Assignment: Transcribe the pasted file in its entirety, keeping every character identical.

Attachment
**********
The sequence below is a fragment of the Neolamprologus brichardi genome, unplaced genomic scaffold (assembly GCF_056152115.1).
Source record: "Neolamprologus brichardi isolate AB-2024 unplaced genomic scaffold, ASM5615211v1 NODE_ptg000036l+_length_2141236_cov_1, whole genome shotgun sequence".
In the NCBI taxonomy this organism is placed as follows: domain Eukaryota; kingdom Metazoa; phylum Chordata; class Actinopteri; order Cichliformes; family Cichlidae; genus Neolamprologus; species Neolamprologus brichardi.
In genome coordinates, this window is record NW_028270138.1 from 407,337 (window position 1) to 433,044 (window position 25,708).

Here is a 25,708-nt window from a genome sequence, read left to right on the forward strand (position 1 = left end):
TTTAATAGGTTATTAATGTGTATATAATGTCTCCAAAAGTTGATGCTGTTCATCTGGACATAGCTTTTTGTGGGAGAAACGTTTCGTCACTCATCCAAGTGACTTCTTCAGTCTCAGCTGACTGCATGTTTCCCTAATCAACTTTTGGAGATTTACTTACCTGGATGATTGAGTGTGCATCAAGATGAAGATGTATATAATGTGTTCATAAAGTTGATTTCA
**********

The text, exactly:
The sequence below is a fragment of the Neolamprologus brichardi genome, unplaced genomic scaffold (assembly GCF_056152115.1).
Source record: "Neolamprologus brichardi isolate AB-2024 unplaced genomic scaffold, ASM5615211v1 NODE_ptg000036l+_length_2141236_cov_1, whole genome shotgun sequence".
In the NCBI taxonomy this organism is placed as follows: domain Eukaryota; kingdom Metazoa; phylum Chordata; class Actinopteri; order Cichliformes; family Cichlidae; genus Neolamprologus; species Neolamprologus brichardi.
In genome coordinates, this window is record NW_028270138.1 from 407,337 (window position 1) to 433,044 (window position 25,708).

Here is a 25,708-nt window from a genome sequence, read left to right on the forward strand (position 1 = left end):
TTTAATAGGTTATTAATGTGTATATAATGTCTCCAAAAGTTGATGCTGTTCATCTGGACATAGCTTTTTGTGGGAGAAACGTTTCGTCACTCATCCAAGTGACTTCTTCAGTCTCAGCTGACTGCATGTTTCCCTAATCAACTTTTGGAGATTTACTTACCTGGATGATTGAGTGTGCATCAAGATGAAGATGTATATAATGTGTTCATAAAGTTGATTTCA